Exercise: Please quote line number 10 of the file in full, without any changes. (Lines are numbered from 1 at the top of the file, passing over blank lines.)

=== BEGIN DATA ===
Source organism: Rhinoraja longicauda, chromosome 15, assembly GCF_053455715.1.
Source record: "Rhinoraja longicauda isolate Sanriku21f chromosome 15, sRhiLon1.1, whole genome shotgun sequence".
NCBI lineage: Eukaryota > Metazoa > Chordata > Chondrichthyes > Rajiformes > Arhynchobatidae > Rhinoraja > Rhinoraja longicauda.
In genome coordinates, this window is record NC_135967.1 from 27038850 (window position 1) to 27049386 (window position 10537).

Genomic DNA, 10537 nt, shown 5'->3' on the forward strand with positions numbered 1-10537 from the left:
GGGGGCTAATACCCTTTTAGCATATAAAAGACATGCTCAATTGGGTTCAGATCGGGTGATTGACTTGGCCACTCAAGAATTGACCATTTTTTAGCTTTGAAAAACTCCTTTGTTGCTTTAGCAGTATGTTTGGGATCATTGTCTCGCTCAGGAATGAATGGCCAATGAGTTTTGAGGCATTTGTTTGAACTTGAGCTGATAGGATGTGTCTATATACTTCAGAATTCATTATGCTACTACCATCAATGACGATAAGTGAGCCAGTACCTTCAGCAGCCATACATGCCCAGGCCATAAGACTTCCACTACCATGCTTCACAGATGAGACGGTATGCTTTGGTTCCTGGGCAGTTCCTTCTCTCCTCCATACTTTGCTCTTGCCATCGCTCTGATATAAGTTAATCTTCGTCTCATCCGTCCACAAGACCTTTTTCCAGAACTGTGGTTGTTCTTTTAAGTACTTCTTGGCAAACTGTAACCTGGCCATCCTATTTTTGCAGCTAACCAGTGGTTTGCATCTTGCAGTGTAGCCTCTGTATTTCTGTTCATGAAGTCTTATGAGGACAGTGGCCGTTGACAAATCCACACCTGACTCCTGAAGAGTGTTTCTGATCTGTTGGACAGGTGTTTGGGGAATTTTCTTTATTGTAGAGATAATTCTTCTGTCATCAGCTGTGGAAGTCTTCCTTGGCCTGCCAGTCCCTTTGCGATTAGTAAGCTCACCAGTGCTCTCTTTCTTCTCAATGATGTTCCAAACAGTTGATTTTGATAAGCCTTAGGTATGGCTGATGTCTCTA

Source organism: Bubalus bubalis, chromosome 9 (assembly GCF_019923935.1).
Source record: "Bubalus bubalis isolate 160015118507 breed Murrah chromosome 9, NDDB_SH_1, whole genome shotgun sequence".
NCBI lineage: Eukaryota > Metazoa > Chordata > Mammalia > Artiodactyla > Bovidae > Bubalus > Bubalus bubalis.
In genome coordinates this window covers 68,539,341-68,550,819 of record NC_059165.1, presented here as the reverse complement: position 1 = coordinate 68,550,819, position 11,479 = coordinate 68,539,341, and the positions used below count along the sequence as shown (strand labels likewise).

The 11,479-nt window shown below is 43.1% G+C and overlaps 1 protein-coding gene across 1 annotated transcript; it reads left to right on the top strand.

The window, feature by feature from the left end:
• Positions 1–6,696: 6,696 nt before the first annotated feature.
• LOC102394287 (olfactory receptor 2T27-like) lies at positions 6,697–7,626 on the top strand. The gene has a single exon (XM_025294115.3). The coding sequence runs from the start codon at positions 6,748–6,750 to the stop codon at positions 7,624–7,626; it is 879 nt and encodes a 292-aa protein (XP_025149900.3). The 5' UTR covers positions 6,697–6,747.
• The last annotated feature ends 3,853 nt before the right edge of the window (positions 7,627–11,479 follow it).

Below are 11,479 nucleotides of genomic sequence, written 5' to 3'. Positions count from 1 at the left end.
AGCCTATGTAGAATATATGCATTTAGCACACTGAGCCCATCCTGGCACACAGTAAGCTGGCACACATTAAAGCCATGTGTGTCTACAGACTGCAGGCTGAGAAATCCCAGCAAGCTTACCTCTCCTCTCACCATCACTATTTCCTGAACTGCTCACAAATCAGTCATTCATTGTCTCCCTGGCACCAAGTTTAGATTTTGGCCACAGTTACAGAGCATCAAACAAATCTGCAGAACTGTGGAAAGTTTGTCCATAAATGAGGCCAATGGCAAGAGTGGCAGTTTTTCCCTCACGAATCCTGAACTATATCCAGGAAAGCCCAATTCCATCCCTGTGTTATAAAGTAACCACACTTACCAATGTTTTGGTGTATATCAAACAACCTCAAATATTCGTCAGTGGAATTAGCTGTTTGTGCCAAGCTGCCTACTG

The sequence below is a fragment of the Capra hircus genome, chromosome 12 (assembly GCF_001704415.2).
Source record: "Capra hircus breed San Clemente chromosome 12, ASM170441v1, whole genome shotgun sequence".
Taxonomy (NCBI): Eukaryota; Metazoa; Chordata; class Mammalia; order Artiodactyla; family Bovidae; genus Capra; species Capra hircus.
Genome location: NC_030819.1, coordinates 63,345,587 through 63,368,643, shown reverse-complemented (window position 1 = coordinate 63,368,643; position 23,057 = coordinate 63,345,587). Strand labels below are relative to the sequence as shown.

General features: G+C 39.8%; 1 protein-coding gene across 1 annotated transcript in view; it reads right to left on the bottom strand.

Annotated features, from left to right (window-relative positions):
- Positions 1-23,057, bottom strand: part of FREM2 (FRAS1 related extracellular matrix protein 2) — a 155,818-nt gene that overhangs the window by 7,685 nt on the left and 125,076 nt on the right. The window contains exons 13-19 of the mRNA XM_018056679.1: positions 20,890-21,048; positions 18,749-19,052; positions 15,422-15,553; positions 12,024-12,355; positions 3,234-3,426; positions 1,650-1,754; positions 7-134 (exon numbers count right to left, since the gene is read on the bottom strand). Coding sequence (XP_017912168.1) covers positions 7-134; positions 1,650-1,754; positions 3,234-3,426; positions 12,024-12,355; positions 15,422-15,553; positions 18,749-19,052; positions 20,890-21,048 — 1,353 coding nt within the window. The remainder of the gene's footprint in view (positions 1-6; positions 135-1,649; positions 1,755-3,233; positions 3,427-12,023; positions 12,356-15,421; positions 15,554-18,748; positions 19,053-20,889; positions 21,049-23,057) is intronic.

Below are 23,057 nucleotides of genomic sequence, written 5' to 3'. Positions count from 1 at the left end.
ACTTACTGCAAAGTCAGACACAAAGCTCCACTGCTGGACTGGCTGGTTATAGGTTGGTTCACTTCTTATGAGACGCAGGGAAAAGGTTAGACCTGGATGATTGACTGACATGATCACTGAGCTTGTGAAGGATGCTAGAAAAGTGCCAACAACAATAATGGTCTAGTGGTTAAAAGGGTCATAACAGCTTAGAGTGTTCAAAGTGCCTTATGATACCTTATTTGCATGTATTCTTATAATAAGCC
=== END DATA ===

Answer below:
In genome coordinates this window covers 68,539,341-68,550,819 of record NC_059165.1, presented here as the reverse complement: position 1 = coordinate 68,550,819, position 11,479 = coordinate 68,539,341, and the positions used below count along the sequence as shown (strand labels likewise).